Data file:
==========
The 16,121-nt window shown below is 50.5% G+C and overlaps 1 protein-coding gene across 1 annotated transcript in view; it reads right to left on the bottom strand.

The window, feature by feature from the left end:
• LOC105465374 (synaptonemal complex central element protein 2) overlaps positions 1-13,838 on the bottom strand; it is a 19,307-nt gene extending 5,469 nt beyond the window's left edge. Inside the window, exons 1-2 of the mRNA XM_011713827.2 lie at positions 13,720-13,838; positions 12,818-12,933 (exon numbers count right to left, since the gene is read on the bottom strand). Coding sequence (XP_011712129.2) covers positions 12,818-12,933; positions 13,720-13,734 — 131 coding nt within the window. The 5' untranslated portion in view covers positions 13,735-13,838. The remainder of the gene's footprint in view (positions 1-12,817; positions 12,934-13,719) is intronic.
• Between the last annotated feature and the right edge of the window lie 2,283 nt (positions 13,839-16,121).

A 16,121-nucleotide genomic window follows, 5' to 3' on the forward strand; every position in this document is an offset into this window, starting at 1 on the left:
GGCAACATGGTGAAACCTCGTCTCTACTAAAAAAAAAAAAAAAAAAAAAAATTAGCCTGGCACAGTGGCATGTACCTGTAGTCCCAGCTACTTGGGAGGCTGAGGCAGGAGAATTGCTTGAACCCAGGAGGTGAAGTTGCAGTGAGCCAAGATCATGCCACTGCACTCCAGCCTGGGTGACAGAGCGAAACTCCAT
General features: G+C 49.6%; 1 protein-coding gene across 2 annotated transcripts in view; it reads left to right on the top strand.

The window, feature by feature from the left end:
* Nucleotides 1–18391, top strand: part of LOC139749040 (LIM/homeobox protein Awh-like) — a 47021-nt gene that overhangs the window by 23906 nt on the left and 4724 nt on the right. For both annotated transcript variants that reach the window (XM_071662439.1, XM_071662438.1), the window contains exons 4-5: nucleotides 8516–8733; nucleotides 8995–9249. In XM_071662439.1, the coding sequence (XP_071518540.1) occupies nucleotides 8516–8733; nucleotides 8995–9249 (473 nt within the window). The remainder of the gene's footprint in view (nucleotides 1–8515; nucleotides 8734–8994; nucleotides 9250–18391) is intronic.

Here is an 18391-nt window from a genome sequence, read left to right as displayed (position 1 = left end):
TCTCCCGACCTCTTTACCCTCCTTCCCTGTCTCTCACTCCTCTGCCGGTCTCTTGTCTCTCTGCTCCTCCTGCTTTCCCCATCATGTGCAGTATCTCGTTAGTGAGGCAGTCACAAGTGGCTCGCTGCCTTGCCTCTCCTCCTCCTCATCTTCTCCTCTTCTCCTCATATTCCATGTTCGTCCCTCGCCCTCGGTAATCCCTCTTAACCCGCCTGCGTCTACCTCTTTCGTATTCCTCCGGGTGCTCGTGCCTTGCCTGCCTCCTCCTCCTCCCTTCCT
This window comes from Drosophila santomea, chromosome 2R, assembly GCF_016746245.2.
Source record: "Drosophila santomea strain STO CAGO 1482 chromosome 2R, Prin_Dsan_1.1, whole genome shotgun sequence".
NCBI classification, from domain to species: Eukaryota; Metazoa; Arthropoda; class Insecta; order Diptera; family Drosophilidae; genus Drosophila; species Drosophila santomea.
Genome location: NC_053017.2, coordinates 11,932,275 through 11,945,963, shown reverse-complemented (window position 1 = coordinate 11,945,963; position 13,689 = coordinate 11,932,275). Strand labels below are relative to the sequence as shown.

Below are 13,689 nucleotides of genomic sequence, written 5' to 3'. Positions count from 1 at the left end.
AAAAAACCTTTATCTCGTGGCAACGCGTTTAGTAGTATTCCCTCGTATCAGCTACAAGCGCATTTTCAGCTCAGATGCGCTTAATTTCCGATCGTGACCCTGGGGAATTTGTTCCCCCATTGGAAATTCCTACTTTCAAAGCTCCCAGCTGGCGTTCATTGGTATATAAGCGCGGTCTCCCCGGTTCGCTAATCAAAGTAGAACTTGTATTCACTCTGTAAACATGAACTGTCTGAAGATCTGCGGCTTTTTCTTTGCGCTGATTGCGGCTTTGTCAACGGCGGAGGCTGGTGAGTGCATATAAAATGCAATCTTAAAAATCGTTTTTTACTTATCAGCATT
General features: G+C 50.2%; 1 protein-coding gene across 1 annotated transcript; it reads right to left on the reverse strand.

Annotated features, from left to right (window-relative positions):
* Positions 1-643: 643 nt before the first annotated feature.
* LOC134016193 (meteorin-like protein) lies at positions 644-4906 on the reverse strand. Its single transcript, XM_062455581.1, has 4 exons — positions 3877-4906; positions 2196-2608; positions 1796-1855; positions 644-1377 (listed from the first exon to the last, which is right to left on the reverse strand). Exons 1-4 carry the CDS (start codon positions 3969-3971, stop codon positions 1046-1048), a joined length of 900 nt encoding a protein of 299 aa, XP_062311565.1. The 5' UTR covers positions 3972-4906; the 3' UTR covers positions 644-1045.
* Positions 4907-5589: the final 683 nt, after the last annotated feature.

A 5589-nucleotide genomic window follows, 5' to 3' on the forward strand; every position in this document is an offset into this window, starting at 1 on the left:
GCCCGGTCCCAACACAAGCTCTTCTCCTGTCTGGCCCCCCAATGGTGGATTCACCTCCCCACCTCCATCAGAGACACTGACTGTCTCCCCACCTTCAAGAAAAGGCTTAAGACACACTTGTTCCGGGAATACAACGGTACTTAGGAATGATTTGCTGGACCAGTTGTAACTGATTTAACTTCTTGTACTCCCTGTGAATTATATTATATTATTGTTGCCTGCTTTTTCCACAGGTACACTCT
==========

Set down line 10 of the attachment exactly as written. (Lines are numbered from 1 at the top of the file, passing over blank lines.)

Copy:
Here is an 18391-nt window from a genome sequence, read left to right as displayed (position 1 = left end):